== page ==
looking at a star-filled sky.
The 78 butler-serviced rooms and villas are now a modern take on
plantation styling. Think timber floors, claw-foot tubs, 4-poster
beds and private plunge pools, their white-on-white colour scheme
spot on when there's a lush green rainforest just outside the door.
And eight fancy new bungalows have just opened right on the beach
And then, of course, there's that incredible US$2 million spa.
Created by a posse of local craftsman in an organic 'tree-house'
style, this unique sanctuary not only pays homage to the island's
indigenous people, but also to its exotic location between a
Caribbean jungle and ocean.
Access is via a long and winding tunnel softly lit by candles. Then
raised walkways lead through the canopy of trees to the seven
treatment gazebos, raw woods, hand-woven walls and rough-hewn stones
establishing a vibe that's both sensual and back-to-nature.
The relaxation pavilion has a waterfall,
natural pond and running stream as its soothing backdrop, even the
local tree frogs getting in on the act at dusk by contributing the
kind of background 'music' you usually only get on a CD.
And naturally all the product lines here are wholly organic. The
body and skincare products come from Environ, Green Papaya and
Academie France, CACI hailed as an effective and lasting alternative
to cosmetic surgery.
Signature treatments include Bamboo
Massages, Sulphur & Lime Wraps and Chocolate Body Scrubs, the wet
room, beauty suite and Temascal (steam dome) also occupying everyone
for an indecently long time.
Jalousie Plantation will be renamed The Tides, Sugar Beach at the
end of 2012.
$430-789 high season (December-April),
$230-$396 low-season (May to mid-December)
price includes complimentary breakfast. If you stay for 6
nights you also get an extra night free.
Archer's Note: So there's your price: $230 a night
minimum... breakfast included!
The spa is extra.
So what does that incredible spa cost?
peaceful and tranquil surroundings of the rainforest spa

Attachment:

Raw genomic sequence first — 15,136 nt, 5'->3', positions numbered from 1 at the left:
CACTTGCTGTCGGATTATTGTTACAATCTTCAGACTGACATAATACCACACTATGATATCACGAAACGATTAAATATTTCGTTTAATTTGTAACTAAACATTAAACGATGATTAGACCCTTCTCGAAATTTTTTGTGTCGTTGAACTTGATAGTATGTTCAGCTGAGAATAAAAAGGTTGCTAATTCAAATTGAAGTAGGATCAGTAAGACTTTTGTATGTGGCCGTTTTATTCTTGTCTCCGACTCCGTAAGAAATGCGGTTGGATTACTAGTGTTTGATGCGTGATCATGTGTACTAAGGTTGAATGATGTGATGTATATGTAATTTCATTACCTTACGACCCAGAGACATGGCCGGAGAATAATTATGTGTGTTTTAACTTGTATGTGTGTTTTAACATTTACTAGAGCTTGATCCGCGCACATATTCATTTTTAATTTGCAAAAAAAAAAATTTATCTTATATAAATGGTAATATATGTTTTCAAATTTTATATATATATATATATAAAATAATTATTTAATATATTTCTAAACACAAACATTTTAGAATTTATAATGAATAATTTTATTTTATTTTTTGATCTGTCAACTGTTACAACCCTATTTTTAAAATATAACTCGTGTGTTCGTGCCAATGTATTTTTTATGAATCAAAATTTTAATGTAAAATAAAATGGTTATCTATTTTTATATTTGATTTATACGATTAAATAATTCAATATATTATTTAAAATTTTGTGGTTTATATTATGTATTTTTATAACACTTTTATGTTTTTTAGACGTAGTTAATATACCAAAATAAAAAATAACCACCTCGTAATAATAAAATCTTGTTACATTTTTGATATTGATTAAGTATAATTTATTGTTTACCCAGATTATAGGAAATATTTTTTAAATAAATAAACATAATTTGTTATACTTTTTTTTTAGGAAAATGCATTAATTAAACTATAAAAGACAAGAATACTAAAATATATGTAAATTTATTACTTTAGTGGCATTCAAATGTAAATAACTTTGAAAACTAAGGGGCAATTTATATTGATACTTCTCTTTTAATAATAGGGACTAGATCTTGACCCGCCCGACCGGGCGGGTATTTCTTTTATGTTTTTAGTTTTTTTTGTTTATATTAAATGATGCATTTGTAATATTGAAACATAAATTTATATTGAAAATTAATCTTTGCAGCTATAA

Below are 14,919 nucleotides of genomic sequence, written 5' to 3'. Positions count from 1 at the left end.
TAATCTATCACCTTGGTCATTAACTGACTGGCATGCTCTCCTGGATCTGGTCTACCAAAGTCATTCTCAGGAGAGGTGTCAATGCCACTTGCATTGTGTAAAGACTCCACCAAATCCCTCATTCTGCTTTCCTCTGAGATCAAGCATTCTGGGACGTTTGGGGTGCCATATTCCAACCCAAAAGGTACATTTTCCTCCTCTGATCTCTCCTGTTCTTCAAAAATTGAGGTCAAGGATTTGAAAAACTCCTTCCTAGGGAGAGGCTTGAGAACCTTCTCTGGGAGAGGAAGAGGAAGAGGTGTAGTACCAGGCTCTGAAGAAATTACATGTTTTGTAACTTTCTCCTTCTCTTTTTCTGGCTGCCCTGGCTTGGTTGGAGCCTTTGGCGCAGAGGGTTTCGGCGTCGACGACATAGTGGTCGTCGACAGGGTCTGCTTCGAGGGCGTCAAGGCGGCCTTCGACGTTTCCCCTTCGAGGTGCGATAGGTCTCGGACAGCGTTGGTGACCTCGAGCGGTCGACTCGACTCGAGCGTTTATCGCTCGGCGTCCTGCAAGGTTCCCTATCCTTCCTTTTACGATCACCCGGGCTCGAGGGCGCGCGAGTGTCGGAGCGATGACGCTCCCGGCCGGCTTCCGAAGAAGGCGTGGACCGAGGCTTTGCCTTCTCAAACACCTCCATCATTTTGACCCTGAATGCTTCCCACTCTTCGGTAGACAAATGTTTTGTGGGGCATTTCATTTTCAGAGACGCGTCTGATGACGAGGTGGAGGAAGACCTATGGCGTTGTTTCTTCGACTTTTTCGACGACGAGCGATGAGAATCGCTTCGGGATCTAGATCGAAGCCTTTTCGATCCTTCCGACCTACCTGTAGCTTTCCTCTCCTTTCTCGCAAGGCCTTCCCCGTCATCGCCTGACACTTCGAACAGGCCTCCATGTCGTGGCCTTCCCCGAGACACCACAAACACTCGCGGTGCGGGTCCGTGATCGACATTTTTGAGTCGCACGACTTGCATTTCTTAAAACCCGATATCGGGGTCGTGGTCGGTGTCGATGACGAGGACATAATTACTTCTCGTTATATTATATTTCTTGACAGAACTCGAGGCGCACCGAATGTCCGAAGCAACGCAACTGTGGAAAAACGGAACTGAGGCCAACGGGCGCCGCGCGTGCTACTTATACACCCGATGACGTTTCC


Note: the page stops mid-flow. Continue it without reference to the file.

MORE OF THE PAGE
residing at the bottom of the famous St Lucian Pitons. Take time
out to reflect, uplift your spirits and awaken your senses
whilst restoring harmony and balance to your life. Our
therapists are chosen for their caring nature and intuitive
sense of touch. The tailored treatments have been designed for
you to indulge and pamper yourself whilst relaxing in the
massage with organic coconut oil will induce deep
relaxation. Relax further and enjoy the natural sounds of
the rainforest while relaxing in your own natural watsu
$250 per couple 50 minutes treatment 20 minutes watsu pool
couples to share memorable moments together
This treatment will be performed in the double cabana where
sparkling wine and lunch to be served after receiving a
customized body massage. Relax further and enjoy the natural
sounds of the rainforest while relaxing in your own natural
watsu pool.$325 per couple 50 minutes massage 60 minutes
lunch and relaxation time.
After reading this, I
would have to say that cruise trips seem pretty economical compared
to these prices. For example, our trips that depart from
Galveston typically cost less than $100 a night. A cruise
vacation isn't cheap, but it is a fair price.
However, there can be no
price tag that will do justice to the joy that comes from seeing the
world with friends by your side. Marla Archer is to be commended for
organizing these trips in the first place. Mara Rivas is to be commended for
going far out of her way to ensure the group experience is a
I think this
five-chapter series about Mara's contributions makes it abundantly
clear that the people on this trip were truly blessed to have Mara as
our friend. Her hard work really paid off.